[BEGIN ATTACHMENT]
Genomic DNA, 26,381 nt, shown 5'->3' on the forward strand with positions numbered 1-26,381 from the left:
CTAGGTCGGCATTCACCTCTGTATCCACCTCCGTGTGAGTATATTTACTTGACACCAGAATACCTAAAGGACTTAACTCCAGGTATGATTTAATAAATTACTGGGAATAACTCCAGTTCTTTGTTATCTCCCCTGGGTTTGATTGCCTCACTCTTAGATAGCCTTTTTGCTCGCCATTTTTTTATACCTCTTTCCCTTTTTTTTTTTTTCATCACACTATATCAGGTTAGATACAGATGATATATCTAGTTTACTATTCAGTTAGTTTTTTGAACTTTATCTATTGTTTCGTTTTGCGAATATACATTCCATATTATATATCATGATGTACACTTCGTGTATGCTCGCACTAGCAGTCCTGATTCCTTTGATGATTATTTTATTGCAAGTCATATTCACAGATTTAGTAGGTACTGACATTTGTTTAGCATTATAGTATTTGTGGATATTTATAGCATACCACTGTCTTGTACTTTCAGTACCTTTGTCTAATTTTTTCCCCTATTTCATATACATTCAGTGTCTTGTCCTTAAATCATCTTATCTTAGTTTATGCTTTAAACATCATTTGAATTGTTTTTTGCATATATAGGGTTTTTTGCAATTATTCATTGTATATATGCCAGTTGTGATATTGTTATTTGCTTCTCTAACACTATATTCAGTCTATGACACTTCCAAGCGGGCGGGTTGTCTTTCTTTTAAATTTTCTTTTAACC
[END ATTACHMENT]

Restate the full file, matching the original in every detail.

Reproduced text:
Genomic DNA, 26,381 nt, shown 5'->3' on the forward strand with positions numbered 1-26,381 from the left:
CTAGGTCGGCATTCACCTCTGTATCCACCTCCGTGTGAGTATATTTACTTGACACCAGAATACCTAAAGGACTTAACTCCAGGTATGATTTAATAAATTACTGGGAATAACTCCAGTTCTTTGTTATCTCCCCTGGGTTTGATTGCCTCACTCTTAGATAGCCTTTTTGCTCGCCATTTTTTTATACCTCTTTCCCTTTTTTTTTTTTTCATCACACTATATCAGGTTAGATACAGATGATATATCTAGTTTACTATTCAGTTAGTTTTTTGAACTTTATCTATTGTTTCGTTTTGCGAATATACATTCCATATTATATATCATGATGTACACTTCGTGTATGCTCGCACTAGCAGTCCTGATTCCTTTGATGATTATTTTATTGCAAGTCATATTCACAGATTTAGTAGGTACTGACATTTGTTTAGCATTATAGTATTTGTGGATATTTATAGCATACCACTGTCTTGTACTTTCAGTACCTTTGTCTAATTTTTTCCCCTATTTCATATACATTCAGTGTCTTGTCCTTAAATCATCTTATCTTAGTTTATGCTTTAAACATCATTTGAATTGTTTTTTGCATATATAGGGTTTTTTGCAATTATTCATTGTATATATGCCAGTTGTGATATTGTTATTTGCTTCTCTAACACTATATTCAGTCTATGACACTTCCAAGCGGGCGGGTTGTCTTTCTTTTAAATTTTCTTTTAACC